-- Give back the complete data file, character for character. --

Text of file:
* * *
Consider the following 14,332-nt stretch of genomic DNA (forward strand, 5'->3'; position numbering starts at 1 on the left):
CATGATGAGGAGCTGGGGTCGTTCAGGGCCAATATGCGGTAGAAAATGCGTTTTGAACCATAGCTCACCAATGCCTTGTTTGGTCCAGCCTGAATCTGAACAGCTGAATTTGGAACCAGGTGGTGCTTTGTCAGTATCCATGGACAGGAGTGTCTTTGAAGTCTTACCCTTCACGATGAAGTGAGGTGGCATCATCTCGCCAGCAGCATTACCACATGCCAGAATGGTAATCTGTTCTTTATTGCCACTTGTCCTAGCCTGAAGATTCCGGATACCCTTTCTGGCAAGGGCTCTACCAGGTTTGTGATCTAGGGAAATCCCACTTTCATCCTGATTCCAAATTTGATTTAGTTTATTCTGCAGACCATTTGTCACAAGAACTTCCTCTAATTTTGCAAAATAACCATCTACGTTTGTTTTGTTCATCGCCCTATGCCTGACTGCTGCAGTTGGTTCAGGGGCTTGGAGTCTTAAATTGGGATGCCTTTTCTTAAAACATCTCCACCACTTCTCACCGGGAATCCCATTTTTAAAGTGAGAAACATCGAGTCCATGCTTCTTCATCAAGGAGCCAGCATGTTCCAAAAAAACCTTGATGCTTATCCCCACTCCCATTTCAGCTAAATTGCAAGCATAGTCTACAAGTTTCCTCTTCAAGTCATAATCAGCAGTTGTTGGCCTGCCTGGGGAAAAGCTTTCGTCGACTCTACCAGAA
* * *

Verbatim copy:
Consider the following 14,332-nt stretch of genomic DNA (forward strand, 5'->3'; position numbering starts at 1 on the left):
CATGATGAGGAGCTGGGGTCGTTCAGGGCCAATATGCGGTAGAAAATGCGTTTTGAACCATAGCTCACCAATGCCTTGTTTGGTCCAGCCTGAATCTGAACAGCTGAATTTGGAACCAGGTGGTGCTTTGTCAGTATCCATGGACAGGAGTGTCTTTGAAGTCTTACCCTTCACGATGAAGTGAGGTGGCATCATCTCGCCAGCAGCATTACCACATGCCAGAATGGTAATCTGTTCTTTATTGCCACTTGTCCTAGCCTGAAGATTCCGGATACCCTTTCTGGCAAGGGCTCTACCAGGTTTGTGATCTAGGGAAATCCCACTTTCATCCTGATTCCAAATTTGATTTAGTTTATTCTGCAGACCATTTGTCACAAGAACTTCCTCTAATTTTGCAAAATAACCATCTACGTTTGTTTTGTTCATCGCCCTATGCCTGACTGCTGCAGTTGGTTCAGGGGCTTGGAGTCTTAAATTGGGATGCCTTTTCTTAAAACATCTCCACCACTTCTCACCGGGAATCCCATTTTTAAAGTGAGAAACATCGAGTCCATGCTTCTTCATCAAGGAGCCAGCATGTTCCAAAAAAACCTTGATGCTTATCCCCACTCCCATTTCAGCTAAATTGCAAGCATAGTCTACAAGTTTCCTCTTCAAGTCATAATCAGCAGTTGTTGGCCTGCCTGGGGAAAAGCTTTCGTCGACTCTACCAGAA